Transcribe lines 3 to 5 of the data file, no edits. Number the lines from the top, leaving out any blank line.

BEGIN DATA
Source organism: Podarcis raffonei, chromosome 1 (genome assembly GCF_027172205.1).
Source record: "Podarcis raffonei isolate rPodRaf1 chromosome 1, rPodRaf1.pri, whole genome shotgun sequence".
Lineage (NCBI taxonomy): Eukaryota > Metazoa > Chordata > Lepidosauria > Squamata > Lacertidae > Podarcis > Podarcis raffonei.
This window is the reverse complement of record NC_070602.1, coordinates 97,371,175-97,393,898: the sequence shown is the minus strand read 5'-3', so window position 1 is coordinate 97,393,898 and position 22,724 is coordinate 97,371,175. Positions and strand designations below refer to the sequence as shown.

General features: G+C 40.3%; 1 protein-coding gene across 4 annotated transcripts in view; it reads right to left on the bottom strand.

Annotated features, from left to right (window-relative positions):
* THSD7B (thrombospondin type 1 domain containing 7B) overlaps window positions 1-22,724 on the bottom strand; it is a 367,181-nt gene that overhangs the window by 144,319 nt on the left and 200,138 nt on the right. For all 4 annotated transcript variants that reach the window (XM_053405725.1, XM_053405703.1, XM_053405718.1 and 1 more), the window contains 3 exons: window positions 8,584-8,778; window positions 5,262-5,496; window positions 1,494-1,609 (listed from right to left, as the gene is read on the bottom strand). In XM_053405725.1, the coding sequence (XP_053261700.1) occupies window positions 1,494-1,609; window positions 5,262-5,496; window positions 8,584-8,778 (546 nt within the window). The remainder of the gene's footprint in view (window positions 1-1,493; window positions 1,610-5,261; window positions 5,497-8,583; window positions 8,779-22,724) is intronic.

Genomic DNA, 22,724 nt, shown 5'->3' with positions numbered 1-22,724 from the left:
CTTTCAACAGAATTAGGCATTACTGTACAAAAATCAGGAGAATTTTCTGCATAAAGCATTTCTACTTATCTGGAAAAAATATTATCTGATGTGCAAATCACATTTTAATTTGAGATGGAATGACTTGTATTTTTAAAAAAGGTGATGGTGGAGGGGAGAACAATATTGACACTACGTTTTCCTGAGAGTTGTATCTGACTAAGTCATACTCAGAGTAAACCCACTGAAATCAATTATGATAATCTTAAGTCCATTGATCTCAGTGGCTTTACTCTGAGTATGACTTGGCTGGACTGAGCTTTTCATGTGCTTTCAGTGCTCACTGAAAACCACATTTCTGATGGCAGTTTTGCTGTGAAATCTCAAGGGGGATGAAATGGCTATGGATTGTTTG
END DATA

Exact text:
Lineage (NCBI taxonomy): Eukaryota > Metazoa > Chordata > Lepidosauria > Squamata > Lacertidae > Podarcis > Podarcis raffonei.
This window is the reverse complement of record NC_070602.1, coordinates 97,371,175-97,393,898: the sequence shown is the minus strand read 5'-3', so window position 1 is coordinate 97,393,898 and position 22,724 is coordinate 97,371,175. Positions and strand designations below refer to the sequence as shown.

General features: G+C 40.3%; 1 protein-coding gene across 4 annotated transcripts in view; it reads right to left on the bottom strand.